Outrun breast cancer with genetic screening

We all deserve the opportunity to gaze through the window to our future. Recent Lasker award winner, Dr. Mary-Claire King, applied this idea through her proposal on Sept. 8 to give an equal opportunity for all women to be genetically screened for breast cancer through population-based screening.

Currently, the norm in policy set by the U.S. Preventive Services Task Force is to refer genetic screening only to women with a family history or previous history of cancer. Population-based screening for breast cancer would allow genetic screening for BRCA1 and BRCA2 gene mutations to be part of a routine medical checkup rather than depending on specific doctor referrals.

Over the summer, a family friend of mine was diagnosed with breast cancer in her late 50s. She had no genetic history of the disease, so she was never advised to have genetic screening for breast cancer.

The harsh reality is that breast cancer doesn’t choose its victims based on family history alone. According to Dr. King’s recent study, about 50 percent of women who have developed breast or ovarian cancer did not have any family history of these diseases.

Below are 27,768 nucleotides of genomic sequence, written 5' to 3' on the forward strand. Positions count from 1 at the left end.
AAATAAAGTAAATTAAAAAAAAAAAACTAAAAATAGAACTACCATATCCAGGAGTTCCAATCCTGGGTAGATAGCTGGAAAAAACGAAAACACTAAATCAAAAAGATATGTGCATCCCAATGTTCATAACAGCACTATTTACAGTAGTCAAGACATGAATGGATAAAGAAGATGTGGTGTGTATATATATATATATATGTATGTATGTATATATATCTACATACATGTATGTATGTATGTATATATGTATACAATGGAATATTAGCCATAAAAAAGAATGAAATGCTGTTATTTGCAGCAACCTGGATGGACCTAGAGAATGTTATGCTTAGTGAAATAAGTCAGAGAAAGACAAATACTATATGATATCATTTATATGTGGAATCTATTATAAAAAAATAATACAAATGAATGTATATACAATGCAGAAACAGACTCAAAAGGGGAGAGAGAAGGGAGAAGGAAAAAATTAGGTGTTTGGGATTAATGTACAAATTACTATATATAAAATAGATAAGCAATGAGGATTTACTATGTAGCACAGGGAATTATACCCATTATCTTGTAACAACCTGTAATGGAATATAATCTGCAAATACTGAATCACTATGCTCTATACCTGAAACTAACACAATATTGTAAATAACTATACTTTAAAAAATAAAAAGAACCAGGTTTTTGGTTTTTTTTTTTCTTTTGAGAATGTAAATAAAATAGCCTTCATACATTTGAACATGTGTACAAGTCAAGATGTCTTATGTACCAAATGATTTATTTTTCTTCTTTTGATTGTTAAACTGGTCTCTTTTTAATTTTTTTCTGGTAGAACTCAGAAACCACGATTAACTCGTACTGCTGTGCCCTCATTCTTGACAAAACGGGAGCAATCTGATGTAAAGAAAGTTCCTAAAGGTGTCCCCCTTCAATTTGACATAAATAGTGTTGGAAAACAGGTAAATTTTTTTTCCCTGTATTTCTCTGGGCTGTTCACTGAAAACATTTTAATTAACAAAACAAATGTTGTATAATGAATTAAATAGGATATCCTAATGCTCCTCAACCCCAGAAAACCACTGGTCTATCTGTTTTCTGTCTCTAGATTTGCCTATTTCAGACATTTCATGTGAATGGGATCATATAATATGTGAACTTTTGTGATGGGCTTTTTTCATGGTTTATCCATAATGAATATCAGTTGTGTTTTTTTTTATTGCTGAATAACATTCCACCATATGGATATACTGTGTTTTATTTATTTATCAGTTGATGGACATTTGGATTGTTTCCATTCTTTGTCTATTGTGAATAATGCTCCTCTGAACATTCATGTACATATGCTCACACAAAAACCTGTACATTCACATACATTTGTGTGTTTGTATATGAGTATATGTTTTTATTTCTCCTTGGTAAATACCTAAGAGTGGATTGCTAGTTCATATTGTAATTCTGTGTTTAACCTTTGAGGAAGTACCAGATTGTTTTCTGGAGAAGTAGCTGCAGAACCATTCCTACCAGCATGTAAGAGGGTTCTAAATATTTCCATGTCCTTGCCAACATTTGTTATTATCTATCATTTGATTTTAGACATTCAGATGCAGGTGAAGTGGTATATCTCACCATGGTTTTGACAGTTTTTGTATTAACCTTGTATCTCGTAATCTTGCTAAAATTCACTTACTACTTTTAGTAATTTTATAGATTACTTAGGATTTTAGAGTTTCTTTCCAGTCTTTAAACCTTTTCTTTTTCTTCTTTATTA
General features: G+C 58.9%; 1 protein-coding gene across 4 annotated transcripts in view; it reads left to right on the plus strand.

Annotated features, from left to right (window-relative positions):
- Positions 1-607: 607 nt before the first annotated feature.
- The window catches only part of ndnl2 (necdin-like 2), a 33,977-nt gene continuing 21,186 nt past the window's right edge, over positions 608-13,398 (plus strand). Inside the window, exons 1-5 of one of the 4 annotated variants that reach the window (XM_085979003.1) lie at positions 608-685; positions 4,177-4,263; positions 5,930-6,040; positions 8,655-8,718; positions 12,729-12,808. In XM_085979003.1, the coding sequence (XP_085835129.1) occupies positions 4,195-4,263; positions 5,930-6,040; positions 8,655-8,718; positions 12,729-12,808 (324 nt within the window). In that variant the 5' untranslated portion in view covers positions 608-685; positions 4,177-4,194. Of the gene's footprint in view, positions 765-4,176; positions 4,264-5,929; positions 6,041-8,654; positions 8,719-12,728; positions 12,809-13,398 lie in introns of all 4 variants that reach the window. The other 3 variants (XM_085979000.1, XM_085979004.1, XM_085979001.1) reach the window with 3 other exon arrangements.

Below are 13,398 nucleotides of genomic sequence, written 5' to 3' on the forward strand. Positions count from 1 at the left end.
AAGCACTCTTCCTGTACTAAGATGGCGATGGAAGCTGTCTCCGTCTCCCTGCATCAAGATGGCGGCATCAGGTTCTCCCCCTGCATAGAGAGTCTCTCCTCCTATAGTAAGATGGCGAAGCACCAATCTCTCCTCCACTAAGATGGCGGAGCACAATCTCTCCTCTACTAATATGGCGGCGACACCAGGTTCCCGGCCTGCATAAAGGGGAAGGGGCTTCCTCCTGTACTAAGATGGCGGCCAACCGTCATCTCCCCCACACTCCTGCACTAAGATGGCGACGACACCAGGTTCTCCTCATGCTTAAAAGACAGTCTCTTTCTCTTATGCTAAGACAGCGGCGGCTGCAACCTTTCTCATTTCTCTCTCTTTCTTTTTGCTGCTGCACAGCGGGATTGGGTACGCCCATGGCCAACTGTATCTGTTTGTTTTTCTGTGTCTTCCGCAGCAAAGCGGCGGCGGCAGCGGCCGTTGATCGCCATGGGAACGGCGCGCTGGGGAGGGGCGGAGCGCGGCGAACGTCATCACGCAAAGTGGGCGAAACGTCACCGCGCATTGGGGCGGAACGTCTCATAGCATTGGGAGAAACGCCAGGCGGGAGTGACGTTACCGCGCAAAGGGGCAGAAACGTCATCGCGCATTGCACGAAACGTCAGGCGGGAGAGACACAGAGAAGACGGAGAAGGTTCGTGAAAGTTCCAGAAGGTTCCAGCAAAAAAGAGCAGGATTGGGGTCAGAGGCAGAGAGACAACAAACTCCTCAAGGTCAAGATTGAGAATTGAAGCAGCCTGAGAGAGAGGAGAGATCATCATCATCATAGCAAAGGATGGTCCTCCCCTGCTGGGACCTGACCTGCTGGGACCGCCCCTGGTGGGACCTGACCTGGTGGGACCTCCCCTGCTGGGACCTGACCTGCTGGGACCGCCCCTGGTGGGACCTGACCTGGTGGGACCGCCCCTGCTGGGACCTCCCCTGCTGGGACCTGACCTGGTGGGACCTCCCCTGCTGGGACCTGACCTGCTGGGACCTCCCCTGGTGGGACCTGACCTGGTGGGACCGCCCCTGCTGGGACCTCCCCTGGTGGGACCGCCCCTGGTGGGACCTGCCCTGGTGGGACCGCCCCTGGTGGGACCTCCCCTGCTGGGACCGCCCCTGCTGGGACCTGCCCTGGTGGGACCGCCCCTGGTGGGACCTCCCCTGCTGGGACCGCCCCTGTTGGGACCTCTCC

If my family friend had undergone the screening, she could have impeded the onslaught of cancer and maybe could have had a blast at this year’s Fourth of July fireworks. A woman should not have to wait until after cancer hits to learn about the existence of preventive measures.

Yet there is opposition to Dr. King’s proposal, stemming in part from the fact that there isn’t enough evidence that women with this mutated gene will definitely develop cancer. Experts fear that women with the BRCA1/BRCA2 mutated gene may undergo unnecessary surgeries in order to prevent breast cancer. However, it seems unlikely that women will undergo life-altering surgeries without being properly informed about other methods of prevention.

Critics also say that knowing of a mutated BRCA1 or BRCA2 gene can shed negative light on a woman’s life, but in the long run it is beneficial to not be ignorant. This way, women can adopt simple methods of lowering the risk of developing breast cancer, such as breast-feeding and limiting alcohol intake.

It’s true that genetic testing can be expensive, but the cost is outweighed by the value of being in control of one’s life. My experience with my close friend made me realize that life is too precious to cross your fingers and hope that a deadly disease won’t waltz into your life. We cannot skimp on preventive measures.

The future of women does not have to be tied to the strings of cancer. Genetic screening is more than just a window to the future; it’s a form of empowerment.

Nisha Sharma is a freshman majoring in neuroscience.


Featured image courtesy of Stuart Caie, Flickr.